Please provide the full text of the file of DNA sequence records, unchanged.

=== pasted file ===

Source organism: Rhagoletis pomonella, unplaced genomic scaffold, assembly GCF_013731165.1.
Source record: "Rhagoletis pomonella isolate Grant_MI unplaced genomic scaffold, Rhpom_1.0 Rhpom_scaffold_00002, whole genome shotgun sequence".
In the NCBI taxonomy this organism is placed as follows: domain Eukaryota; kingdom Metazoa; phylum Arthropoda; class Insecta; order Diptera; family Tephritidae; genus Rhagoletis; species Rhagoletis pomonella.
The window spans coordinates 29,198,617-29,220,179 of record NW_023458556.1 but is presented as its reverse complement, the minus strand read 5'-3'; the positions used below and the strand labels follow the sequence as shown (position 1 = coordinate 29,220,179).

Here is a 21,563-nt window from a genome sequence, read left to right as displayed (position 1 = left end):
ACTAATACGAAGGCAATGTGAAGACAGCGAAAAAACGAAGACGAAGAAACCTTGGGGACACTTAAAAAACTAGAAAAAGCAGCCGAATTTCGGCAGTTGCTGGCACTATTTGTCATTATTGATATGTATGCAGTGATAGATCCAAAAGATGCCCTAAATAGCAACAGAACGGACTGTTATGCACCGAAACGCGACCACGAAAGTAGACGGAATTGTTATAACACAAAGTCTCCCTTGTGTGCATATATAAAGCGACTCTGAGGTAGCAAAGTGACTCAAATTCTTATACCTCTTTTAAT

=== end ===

Source organism: Rhagoletis pomonella, unplaced genomic scaffold, assembly GCF_013731165.1.
Source record: "Rhagoletis pomonella isolate Grant_MI unplaced genomic scaffold, Rhpom_1.0 Rhpom_scaffold_00002, whole genome shotgun sequence".
In the NCBI taxonomy this organism is placed as follows: domain Eukaryota; kingdom Metazoa; phylum Arthropoda; class Insecta; order Diptera; family Tephritidae; genus Rhagoletis; species Rhagoletis pomonella.
The window spans coordinates 29,198,617-29,220,179 of record NW_023458556.1 but is presented as its reverse complement, the minus strand read 5'-3'; the positions used below and the strand labels follow the sequence as shown (position 1 = coordinate 29,220,179).

Here is a 21,563-nt window from a genome sequence, read left to right as displayed (position 1 = left end):
ACTAATACGAAGGCAATGTGAAGACAGCGAAAAAACGAAGACGAAGAAACCTTGGGGACACTTAAAAAACTAGAAAAAGCAGCCGAATTTCGGCAGTTGCTGGCACTATTTGTCATTATTGATATGTATGCAGTGATAGATCCAAAAGATGCCCTAAATAGCAACAGAACGGACTGTTATGCACCGAAACGCGACCACGAAAGTAGACGGAATTGTTATAACACAAAGTCTCCCTTGTGTGCATATATAAAGCGACTCTGAGGTAGCAAAGTGACTCAAATTCTTATACCTCTTTTAAT